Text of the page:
Cagayan de Oro River (CDOR) is one of the eight major river basins in the Philippines of great economic and ecologic importance. Specifically, freshwater fishing is an important socioeconomic aspect of the communities in the CDOR. However, it has remained undocumented by Local Government Units (LGUs) as it does not contribute directly to the economy in terms of measurable cash flow. Before this study, very little was known of the scope and magnitude of artisanal level fishing activities within the CDOR.

The main objective of this study is to examine the conditions of the CDOR fisheries and to quantify its monetary and economic contributions. The sector not only provides food but also a means of livelihood to the poor communities. However, there is lack of information on the monetary and economic value on its aquatic resources. This information gap means that the need to protect river ecosystems may not be fully appreciated, especially in the face of infrastructure projects and the proliferation of extractive industries around it that can seriously affect water flow and fish habitats.

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Review Of Literature

In 1975, Food and Agriculture Organization (FAO) defined artisanal fisheries as being labour-intensive and conducted by artisanal craftsmen whose level of income, mechanical sophistication, quantity of production, fishing range, political influence, market outlets, employment and social mobility and financial dependence keep them subservient to the economic decisions and operating constraints placed upon them by those who buy their products. This definition encompasses the technological and economic dimensions of the craftsmen engaged in fishing activity. Later, FAO Advisory Committee on Fisheries Research Working Party on Small-scale Fisheries proposed in December 2003 the definition of the concept of small-scale fisheries as:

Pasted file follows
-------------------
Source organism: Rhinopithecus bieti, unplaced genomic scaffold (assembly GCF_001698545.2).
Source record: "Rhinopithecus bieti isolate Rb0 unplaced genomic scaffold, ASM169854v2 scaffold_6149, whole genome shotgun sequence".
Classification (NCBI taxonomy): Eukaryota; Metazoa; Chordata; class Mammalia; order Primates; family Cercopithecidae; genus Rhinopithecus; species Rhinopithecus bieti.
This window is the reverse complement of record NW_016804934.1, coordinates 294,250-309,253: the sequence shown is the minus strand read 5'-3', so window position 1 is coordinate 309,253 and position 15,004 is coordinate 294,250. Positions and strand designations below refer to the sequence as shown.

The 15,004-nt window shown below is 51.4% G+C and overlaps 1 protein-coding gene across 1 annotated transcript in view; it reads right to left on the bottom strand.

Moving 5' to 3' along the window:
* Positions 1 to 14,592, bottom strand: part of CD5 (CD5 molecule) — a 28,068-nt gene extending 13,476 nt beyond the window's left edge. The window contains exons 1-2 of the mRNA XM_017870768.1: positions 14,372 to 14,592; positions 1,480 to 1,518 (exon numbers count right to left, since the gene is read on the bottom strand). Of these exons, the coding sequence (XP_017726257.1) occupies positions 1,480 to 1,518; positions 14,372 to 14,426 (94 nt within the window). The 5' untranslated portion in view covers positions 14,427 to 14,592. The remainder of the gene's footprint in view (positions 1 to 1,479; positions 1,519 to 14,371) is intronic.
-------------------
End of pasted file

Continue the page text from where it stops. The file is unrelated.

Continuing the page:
Small-scale fisheries can be broadly characterized as a dynamic and evolving sector employing labour intensive harvesting, processing and distribution technologies to exploit marine and inland water fishery resources. The activities of this sub-sector, conducted full-time or part-time or just seasonally, are often targeted on supplying fish and fishery products to local and domestic markets, and for subsistence consumption.

The latest definition does not only include the technological but also the comprehensive socio-economic dimensions and the motivations surrounding the sector.

The definition of artisanal fishery varies between countries especially in terms of the activities, the number of persons involved and the technology used. Artisanal fishery is sometimes referred as small-scale fishery. As result of the varying definitions and terms, an accurate picture of this type of fishery is hard to assemble at the global level. The implication means economic importance of the sector remains unaccounted for and national fisheries policy remain unclear (Yumiko, et al., 2004).